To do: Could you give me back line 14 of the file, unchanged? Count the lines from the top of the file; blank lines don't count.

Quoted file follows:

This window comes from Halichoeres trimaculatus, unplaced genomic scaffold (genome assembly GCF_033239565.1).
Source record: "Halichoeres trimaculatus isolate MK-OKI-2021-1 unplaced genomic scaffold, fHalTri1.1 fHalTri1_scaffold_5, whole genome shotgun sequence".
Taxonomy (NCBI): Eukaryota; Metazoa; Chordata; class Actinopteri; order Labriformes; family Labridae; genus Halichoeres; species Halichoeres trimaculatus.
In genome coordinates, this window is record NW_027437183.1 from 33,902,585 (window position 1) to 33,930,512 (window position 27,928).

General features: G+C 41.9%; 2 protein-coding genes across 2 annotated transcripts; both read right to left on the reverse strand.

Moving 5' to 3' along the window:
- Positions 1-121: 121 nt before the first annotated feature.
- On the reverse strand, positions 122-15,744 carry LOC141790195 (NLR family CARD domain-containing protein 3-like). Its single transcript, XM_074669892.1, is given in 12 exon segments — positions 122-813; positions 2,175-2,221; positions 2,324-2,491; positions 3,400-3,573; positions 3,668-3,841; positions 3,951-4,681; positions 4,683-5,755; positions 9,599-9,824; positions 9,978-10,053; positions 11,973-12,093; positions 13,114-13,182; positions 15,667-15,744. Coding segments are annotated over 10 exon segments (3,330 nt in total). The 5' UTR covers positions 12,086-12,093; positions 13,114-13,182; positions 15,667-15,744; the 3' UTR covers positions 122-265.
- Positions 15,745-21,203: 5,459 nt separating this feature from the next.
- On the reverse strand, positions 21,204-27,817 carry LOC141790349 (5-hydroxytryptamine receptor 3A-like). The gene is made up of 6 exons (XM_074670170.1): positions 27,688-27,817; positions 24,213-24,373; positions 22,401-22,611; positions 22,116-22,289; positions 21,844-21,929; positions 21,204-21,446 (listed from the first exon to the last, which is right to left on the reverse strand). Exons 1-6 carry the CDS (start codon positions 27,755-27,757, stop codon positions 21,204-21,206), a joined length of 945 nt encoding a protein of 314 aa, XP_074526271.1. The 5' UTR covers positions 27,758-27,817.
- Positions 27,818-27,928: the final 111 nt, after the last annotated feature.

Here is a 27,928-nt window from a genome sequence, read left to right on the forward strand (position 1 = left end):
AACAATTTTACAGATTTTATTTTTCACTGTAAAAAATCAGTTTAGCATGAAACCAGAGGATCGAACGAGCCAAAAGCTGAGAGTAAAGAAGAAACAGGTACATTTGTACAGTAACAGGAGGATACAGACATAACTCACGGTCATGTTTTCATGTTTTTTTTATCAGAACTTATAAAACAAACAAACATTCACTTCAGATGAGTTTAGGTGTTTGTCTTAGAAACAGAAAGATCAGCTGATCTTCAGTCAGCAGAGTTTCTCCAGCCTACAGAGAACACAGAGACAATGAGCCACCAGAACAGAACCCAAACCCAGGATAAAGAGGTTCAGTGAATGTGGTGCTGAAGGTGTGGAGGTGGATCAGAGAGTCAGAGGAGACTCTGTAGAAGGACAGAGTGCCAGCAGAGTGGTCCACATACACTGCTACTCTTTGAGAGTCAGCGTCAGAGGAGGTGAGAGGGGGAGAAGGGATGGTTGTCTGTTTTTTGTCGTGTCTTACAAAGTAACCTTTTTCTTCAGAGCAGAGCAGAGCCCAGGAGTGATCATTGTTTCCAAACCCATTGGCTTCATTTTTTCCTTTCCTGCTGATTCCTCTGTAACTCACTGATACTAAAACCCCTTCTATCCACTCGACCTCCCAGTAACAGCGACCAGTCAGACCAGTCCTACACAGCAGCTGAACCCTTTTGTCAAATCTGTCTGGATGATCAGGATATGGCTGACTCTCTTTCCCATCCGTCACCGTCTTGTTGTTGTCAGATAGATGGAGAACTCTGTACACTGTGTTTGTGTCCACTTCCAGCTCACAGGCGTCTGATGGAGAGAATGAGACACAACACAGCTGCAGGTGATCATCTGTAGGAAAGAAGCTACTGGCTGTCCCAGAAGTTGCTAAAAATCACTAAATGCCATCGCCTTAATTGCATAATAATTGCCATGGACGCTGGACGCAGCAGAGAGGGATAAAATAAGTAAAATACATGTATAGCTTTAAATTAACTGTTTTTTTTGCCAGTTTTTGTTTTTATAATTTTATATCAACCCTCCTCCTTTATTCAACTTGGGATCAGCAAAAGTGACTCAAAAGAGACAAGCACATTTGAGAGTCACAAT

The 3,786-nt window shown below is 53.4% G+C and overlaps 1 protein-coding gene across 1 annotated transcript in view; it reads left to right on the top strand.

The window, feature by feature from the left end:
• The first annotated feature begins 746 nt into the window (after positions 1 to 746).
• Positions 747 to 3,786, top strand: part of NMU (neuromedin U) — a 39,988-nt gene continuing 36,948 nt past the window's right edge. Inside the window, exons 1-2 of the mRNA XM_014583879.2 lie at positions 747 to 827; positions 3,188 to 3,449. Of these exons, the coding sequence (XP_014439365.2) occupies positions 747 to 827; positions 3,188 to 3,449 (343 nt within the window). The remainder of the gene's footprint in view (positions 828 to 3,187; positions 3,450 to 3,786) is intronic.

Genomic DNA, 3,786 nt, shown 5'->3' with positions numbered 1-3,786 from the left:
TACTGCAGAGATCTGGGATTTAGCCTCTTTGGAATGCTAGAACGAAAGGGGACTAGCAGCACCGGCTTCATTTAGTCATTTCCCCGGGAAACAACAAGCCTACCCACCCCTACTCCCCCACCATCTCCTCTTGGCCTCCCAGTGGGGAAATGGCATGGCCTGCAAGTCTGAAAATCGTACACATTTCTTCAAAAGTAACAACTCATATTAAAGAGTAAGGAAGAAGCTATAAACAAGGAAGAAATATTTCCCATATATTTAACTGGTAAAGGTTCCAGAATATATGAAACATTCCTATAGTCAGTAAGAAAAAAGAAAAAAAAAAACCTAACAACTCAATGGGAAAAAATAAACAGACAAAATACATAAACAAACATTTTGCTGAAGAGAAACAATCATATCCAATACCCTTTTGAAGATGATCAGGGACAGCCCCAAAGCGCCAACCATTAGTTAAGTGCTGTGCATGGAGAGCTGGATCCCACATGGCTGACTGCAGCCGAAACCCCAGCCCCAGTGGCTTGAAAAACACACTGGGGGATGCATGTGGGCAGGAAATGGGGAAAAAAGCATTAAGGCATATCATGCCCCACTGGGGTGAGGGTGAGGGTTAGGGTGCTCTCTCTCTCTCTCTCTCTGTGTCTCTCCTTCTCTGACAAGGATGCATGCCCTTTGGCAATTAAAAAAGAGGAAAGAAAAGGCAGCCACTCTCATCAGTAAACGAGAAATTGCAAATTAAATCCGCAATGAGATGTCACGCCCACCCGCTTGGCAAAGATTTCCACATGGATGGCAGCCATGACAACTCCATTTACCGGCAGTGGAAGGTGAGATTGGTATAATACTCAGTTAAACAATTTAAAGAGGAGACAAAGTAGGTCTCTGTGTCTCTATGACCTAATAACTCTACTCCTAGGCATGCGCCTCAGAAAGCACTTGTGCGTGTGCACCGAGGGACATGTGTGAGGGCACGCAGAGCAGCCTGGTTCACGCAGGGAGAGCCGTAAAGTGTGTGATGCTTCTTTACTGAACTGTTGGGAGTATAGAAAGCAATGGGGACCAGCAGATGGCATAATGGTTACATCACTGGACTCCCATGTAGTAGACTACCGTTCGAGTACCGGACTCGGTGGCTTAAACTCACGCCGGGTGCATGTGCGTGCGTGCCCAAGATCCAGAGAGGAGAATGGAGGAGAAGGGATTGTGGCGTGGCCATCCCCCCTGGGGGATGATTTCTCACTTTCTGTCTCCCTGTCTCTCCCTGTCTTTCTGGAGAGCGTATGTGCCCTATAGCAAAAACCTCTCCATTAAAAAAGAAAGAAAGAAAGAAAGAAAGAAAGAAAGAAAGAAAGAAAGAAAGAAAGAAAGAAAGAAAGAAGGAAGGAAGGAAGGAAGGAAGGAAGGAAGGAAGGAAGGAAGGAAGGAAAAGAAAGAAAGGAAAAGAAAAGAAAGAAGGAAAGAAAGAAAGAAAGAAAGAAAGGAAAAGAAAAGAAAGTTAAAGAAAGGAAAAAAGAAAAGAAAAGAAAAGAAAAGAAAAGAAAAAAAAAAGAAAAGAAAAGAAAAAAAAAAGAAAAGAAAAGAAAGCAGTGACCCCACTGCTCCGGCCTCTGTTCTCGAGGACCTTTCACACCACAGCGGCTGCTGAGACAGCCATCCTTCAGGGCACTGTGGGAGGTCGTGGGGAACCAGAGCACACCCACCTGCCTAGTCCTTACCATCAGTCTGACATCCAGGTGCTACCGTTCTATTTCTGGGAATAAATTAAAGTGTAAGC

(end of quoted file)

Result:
The 3,786-nt window shown below is 53.4% G+C and overlaps 1 protein-coding gene across 1 annotated transcript in view; it reads left to right on the top strand.